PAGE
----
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How to become a professional plumber

Billy Stutz, a Ferguson Marketing Manager

by Billy Stutz


Becoming a licensed plumber can open the door to numerous opportunities and unlock a variety of benefits. If you’re interested in pursuing a plumbing career, then the next step is to learn what it takes to make your goal a reality. The path to becoming a plumber varies significantly from state to state and even city to city. There are, however, a few requirements that most areas have in common. Discover the basics of earning a plumbing certification and find resources in your area to help you get started.

How much money can you earn as a plumber? Find out >>

Step 1: Set your foundation for education

Earning your high school diploma or equivalent, such as a GED, is your first step on the path to becoming a professional plumber. Having a basic knowledge of reading, writing, science and math are critical to pursuing any career in the pro trade industry. For plumbers, having an advanced knowledge of math and science are absolutely necessary since the work often involves making accurate measurements and gauging water. Areas of your high school or equivalent education that will benefit you as a plumber include:

  • Algebra
  • Geometry
  • Metric units of measure
  • Thermodynamics
  • Biology

Pro tip: Keep your record clean

In addition to earning your high school diploma or GED, other factors that can impact your plumbing career are your driving record, your criminal background and your ability to pass a drug test. Training programs and future employers might be deterred from working with you for safety and insurance reasons if you have:

  • DUIs or DWIs
  • Reckless driving convictions
  • An extensive number of moving violations
  • Certain misdemeanor offenses
  • Felony convictions of any kind
  • Failed a drug test

If you have a valid driver's license, are drug-free and have a clean driving record and criminal background, then it will likely be easier for you to pursue a plumbing career.

Step 2: Enroll in technical courses

Once you’ve earned your high school diploma or equivalent, the next step is to enroll in technical plumbing courses. Many states require a certain number of hours in the classroom in order to become a licensed plumber. Technical course are offered by a variety of public and private schools and programs. Check out local community colleges, trade institutions, unions or professional plumbing associations for information about plumbing programs in your area. The curriculum will depend on your city or state’s requirements, but topics could include:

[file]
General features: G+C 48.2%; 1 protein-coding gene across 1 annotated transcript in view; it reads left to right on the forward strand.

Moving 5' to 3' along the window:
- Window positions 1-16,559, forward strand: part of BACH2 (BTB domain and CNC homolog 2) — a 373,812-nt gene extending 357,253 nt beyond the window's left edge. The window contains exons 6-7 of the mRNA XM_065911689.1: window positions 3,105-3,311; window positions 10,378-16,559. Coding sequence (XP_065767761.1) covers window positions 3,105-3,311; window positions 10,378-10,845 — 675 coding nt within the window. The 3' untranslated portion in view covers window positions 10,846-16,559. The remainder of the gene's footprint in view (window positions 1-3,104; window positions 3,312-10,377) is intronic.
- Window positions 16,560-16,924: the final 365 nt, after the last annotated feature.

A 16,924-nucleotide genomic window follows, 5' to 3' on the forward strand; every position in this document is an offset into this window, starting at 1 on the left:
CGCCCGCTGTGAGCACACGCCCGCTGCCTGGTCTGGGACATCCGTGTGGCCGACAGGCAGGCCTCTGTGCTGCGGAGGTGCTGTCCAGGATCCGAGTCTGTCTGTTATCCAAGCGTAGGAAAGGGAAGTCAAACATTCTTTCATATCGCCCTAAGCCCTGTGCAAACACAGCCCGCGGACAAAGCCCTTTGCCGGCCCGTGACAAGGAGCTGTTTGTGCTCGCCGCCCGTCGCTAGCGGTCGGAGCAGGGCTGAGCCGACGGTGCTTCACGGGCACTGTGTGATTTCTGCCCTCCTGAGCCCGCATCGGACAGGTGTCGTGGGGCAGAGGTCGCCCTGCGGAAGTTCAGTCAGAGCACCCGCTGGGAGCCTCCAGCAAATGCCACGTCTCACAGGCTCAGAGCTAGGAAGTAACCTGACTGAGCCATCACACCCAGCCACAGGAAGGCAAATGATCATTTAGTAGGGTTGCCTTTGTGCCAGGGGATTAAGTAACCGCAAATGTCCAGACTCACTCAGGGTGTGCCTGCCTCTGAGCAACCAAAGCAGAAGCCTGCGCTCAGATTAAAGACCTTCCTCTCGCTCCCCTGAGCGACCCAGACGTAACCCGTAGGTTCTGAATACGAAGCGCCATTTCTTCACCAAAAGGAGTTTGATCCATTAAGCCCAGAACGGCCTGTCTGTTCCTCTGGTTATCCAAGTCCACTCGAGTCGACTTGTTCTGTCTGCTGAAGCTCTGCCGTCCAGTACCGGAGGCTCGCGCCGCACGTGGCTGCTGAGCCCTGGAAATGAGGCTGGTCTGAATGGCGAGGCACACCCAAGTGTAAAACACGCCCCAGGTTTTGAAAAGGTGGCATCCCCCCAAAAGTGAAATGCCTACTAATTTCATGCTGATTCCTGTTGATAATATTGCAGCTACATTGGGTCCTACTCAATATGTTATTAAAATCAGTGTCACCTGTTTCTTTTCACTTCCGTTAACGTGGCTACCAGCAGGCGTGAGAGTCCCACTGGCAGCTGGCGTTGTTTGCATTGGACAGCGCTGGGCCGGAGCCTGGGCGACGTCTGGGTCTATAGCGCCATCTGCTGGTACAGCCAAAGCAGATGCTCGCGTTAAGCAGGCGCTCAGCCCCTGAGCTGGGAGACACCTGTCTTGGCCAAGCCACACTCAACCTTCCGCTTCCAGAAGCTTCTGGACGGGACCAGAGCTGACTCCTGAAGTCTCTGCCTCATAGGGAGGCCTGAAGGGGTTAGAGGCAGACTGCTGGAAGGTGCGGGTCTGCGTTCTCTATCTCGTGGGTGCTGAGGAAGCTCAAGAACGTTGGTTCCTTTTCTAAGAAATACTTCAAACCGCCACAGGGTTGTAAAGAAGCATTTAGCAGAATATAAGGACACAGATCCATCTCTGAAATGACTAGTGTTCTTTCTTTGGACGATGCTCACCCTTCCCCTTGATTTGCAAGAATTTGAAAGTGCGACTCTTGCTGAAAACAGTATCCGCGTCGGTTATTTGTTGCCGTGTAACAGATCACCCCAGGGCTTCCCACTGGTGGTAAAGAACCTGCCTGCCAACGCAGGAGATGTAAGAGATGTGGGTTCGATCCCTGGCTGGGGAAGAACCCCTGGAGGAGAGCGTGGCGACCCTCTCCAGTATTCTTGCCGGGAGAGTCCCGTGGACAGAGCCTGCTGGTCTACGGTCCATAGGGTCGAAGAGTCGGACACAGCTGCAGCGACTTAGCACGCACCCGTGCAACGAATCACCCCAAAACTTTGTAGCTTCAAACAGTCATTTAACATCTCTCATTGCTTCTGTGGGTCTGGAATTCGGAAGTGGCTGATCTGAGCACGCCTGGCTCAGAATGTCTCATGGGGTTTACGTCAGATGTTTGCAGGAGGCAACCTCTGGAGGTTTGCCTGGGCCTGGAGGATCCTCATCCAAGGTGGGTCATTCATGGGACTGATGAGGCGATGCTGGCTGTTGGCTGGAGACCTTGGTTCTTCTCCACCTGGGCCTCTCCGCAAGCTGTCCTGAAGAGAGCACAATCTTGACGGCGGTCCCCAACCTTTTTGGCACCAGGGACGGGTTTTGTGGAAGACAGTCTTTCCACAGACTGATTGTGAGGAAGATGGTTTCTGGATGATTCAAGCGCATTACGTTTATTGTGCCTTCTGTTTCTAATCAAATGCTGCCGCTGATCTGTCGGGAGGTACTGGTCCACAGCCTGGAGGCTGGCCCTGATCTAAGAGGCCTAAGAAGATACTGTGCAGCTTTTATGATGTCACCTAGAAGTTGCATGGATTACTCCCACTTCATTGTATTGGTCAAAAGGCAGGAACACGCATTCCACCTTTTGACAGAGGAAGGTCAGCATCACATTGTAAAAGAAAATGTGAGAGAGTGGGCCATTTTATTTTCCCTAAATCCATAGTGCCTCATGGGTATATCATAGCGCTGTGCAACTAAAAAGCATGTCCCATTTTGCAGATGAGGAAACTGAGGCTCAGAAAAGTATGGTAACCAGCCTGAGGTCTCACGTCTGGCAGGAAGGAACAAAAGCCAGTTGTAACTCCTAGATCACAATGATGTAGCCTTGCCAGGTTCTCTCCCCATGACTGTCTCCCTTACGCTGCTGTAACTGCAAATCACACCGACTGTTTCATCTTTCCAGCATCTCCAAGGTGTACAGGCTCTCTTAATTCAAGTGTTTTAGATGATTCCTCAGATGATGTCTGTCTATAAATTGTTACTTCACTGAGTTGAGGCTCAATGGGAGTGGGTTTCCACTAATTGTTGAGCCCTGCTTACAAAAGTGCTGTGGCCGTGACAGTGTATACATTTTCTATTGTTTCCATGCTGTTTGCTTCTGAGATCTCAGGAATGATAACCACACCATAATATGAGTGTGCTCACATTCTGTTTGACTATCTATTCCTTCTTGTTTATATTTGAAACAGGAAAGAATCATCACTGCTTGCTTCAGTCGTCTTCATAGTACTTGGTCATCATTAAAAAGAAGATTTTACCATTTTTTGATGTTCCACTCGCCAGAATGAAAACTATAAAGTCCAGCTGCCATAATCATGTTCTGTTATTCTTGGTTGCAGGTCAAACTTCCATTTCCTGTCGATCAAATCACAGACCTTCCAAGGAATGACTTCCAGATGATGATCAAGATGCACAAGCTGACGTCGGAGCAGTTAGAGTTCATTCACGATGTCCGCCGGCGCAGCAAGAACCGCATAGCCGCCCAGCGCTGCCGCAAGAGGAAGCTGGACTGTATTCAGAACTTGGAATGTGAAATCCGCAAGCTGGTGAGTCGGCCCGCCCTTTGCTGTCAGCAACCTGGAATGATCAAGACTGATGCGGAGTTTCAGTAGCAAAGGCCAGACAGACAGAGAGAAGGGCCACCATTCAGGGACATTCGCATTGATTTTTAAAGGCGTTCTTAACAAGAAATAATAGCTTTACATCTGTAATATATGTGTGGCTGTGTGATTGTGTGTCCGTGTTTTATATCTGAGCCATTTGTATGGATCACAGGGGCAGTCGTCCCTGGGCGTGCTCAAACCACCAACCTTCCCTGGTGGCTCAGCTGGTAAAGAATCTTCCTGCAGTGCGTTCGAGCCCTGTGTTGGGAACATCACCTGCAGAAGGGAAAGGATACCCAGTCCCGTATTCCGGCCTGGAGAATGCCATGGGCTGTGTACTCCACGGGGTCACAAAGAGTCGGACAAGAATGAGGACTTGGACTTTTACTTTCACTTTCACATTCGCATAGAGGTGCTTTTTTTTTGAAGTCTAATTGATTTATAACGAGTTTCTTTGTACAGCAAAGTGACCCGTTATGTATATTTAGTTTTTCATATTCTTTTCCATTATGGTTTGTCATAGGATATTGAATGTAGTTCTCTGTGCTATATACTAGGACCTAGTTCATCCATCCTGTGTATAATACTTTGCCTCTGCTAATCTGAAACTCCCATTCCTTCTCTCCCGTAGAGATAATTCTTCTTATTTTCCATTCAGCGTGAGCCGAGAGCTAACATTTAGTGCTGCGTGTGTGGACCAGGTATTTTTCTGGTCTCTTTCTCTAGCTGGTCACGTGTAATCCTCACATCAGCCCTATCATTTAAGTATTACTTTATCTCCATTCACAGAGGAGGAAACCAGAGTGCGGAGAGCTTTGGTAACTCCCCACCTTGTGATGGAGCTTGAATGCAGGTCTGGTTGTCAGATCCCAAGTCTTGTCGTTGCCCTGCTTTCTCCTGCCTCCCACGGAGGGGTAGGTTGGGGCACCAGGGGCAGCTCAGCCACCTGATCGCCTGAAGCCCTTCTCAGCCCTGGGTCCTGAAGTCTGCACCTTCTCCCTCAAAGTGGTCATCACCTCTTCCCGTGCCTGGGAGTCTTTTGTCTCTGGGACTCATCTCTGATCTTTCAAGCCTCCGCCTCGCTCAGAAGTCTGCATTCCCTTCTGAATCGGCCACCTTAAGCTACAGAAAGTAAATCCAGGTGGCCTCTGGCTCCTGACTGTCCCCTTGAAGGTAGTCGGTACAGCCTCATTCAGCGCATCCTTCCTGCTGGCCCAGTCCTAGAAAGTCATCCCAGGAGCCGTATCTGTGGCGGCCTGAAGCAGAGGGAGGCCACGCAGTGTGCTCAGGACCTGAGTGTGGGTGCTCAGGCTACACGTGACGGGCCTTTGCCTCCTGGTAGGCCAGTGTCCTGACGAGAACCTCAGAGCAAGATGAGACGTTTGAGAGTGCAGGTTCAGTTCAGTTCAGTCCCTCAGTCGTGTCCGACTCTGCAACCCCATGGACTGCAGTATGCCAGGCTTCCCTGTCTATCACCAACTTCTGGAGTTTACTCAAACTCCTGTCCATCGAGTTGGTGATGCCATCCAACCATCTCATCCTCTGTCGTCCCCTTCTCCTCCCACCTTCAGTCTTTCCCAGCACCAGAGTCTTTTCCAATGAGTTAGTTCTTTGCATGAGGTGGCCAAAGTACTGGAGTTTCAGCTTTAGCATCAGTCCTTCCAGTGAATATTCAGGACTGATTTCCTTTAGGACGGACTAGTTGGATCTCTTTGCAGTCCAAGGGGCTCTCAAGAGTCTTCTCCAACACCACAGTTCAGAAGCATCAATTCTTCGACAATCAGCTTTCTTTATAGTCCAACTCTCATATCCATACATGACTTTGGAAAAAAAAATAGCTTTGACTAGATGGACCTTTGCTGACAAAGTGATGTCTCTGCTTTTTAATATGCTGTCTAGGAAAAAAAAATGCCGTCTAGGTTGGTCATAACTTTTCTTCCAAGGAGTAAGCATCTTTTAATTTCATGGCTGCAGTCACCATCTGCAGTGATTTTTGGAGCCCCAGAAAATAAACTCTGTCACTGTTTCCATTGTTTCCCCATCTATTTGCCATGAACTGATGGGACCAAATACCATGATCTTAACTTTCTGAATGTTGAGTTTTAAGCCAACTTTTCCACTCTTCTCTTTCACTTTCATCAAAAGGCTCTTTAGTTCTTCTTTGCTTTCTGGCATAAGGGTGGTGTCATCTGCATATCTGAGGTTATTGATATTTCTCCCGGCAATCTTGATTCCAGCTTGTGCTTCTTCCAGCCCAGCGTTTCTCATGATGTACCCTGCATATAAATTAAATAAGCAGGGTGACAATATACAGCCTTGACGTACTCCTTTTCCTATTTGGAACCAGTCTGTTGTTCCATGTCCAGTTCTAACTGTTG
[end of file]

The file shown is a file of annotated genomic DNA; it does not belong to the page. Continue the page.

• Pipe cutting and soldering
  • Draining and venting
  • Electrical basics
  • Water heating systems
  • Local plumbing codes

Recommendation: Joining the Plumbing-Heating-Cooling Contractors Associations can help you grow your plumbing career. Explore PHCC membership benefits >>

Step 3: Find an apprenticeship

Depending on where you live, you will likely be required to work alongside an experienced plumber as an apprentice for a certain number of hours. The length of the apprenticeship will vary, but could take as long as two to five years. You might be able to complete your apprenticeship while you are enrolled in technical courses. In order to find a plumbing apprenticeship, you can start by checking with the trade school or organization through which you are receiving technical training. If they do not offer an apprenticeship program, they will likely have information about where to find one.

Pro tip: You can also check with local plumbing businesses to see if they are hiring apprentices. Not only will you receive valuable on-the-job training from a seasoned pro, but they might offer to pay you for the hours you work. This gives you the opportunity to earn while you learn.

Step 4: Take the test

Certain areas will require you to pass a written exam, a practical test or both in order for you to earn your plumbing license. If testing is required in your area, you will likely have to take it once you have completed your technical courses and your apprenticeship program. In general, you can expect the exam to be cumulative of what you learned on the job and in the classroom. Based on your state and local requirements, you might then be considered a licensed journeyman plumber once you pass the test. If so, then you might be legally allowed to complete plumbing contract work without the assistance of another qualified plumber depending on where you live.

Online plumbing license resources by state

Click the region in which your state is located to get started with finding information about the plumbing license requirements and programs in your area. Please note that some states have limited online resources, and that certain license requirements are mandated at the city or county level.

Billy Stutz, a Ferguson Marketing Manager
Billy Stutz

For more than 10 years, Billy has been a dedicated supply-chain strategist delivering quality information to his customers and offering solutions to drive actionable results to their bottom line.